In the faces of NeurotechEU series, several people in the NeurotechEU alliance are interviewed to learn about their experiences and insights.
Juana Gallar, a Professor of Physiology at the Institution of Neurosciences at the University Miguel Hernández, has held significant positions in academic and research management and is involved with various international scientific societies. She not only actively mentors young researchers but is also renowned for her passion, dedication, and unwavering support for the younger generation, serving as the ever-smiling driving force in shaping the future of NTEU. collaboration.
NeurotechEU should embrace diversity and be adaptable, like the brain, to meet the changing demands of our society.Juana Gallar
How did you find yourself in neuroscience, which was not a usual choice for girls then?
A long time ago, during my second year of medical school, I encountered two types of teachers. Most reiterated what was in the books, but a few were true knowledge creators. Among them stood out Federico Pallardó, a professor at the University of Valencia. He worked with those pioneering the patch clamp technique, unravelling ion channel activity in neurons. This revelation inspired me to pursue a career in science. Though my desire to help people remained, the allure of discovery led me to a research career. Another significant figure in my life was the renowned neuroscientist, Carlos Belmonte, who guided my Ph.D. journey after completing my M.D. These neuroscience enthusiasts illuminated my path.
Did you feel any obstacle being a woman in a field mainly filled with men?
Being the only woman in a department of male physiologists in the early 1980s posed challenges, as the field and society at that time were not as diverse or open to women in scientific roles as it is today. Additionally, the societal expectations for women often included prioritizing family responsibilities over career pursuits, which was demanding for a woman pursuing a career in science.
However, I was fortunate to have contacts with prominent neuroscientists, like Nobel prize winner Rita Levi-Montalcini. She encouraged me to find happiness in my professional life. I took her advice and have always truly enjoyed my journey in neuroscience.
You investigate the mechanism of the brain. Why did you choose this particular topic?
It all began with my interest in preventing glaucoma, a condition linked to eye pressure. Vision is crucial for humans, and over half of our brain cortex handles visual input from the retinas. The eye’s proper function ensures this data reaches the brain. It relies on frontal pain receptors to safeguard itself. I delved into how surface eye nerves impact sensations and pain, contributing to preserving our vision. This led me to be captivated by the brain’s intricate processing of various signals—such as mechanical forces, temperature shifts, and chemicals—and how it translates them into electrical messages that govern our emotions and essential functions.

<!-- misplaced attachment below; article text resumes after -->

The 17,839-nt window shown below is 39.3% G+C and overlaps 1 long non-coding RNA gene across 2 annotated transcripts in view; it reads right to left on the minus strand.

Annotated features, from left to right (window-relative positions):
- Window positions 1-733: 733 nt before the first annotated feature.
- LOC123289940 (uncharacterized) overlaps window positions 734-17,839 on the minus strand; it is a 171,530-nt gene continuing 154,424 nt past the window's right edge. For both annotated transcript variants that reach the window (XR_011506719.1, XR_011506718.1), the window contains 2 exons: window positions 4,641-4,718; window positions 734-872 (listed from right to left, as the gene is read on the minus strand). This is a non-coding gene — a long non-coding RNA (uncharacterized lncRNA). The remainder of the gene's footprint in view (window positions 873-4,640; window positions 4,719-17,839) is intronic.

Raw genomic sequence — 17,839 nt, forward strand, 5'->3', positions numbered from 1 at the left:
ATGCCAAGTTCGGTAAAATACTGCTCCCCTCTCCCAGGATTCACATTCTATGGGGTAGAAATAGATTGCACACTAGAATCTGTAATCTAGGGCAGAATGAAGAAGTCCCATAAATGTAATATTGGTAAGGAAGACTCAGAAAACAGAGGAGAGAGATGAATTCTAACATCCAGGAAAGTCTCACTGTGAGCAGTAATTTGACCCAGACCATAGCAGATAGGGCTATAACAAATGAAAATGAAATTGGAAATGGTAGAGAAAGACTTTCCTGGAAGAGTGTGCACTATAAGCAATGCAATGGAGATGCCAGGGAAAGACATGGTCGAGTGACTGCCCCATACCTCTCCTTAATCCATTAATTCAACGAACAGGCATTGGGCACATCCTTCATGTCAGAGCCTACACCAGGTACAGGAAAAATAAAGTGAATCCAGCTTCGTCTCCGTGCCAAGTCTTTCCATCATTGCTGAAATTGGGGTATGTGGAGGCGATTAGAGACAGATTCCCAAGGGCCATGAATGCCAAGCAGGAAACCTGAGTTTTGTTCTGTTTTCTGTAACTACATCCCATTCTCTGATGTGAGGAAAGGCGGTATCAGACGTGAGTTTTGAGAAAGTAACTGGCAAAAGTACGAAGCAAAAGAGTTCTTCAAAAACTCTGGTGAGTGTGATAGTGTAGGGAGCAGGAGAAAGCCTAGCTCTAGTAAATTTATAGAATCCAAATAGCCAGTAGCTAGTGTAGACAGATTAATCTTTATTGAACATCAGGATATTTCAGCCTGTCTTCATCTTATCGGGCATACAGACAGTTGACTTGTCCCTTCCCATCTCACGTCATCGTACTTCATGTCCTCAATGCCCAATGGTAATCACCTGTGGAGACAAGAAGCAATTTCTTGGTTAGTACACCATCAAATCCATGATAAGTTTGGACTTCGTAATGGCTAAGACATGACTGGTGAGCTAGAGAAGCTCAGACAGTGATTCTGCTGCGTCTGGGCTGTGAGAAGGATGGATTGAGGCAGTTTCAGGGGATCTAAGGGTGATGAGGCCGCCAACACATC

Isn’t pain dependent on gender, culture, or age? How do you combine these factors in pain measurement?
Measuring pain is complex, and there are no objective methods. Pain quantification relies on subjective reports. We’re working on tools to go beyond simple 0-10 scales. While we’ve created instruments like one for ocular pain, they still include the individual’s subjective experience. Pain is also influenced by culture, environment, age, and sex differences. People often say women have a lower pain threshold than men, but it’s not that simple. Take childbirth, for example. While women might feel pain with more minor triggers than men, the experience and process of pain is intricate and varies among individuals. It’s also influenced by cultural and societal factors, making it a fascinating field.
If you were not a neuroscientist, what kind of profession do you think you would enjoy?
I realized that I was very skilled as a surgeon when I was in medical school. So, most likely, I would be a cardiovascular or brain surgeon, but I would still consider a career in science.
Balancing family, a career, research, and teaching is a lot. How do you spend your free time?
I love reading, mainly traditional books. My collection’s a wide variety of genres, even science fiction. My collection of books is vast, and I enjoy learning from all of them.
Neuroscience is a fascinating and rapidly changing field. Why would you recommend it as a career?
While complex, neursocience offers vast opportunities for creating new knowledge. It explores the brain as an integral part of the whole body’s functioning, providing valuable insights into understanding humans. With an ageing society, neuroscience’s role in addressing conditions like Alzheimer’s and and other neurodegenerative diseases is crucial. We should explore both specifics and the broader context of neuroscience. It is essential to understand the interconnectedness of different aspects and their impact on behaviour and the nervous system.
What are your expectations for the future of NeurotechEU?
We need to build upon our phase one experiences. While we encouraged students to do a lot of work in the first phase, it’s time to give back to them, focusing on collaboration. Our primary focus is teamwork, unity, and pushing boundaries, creating novel opportunities for training and research. NeurotechEU should embrace diversity and be adaptable, like the brain, to meet the changing demands of our society.
Who would you prefer to read about in the exciting Faces of NeurotechEU?
I enjoy diverse topics and perspectives. I want to read about someone who can help us enhance the student experience. Giving students more for their investment is crucial, and working collaboratively as a team is vital.
By: Krisztina Csiba from the University of Debrecen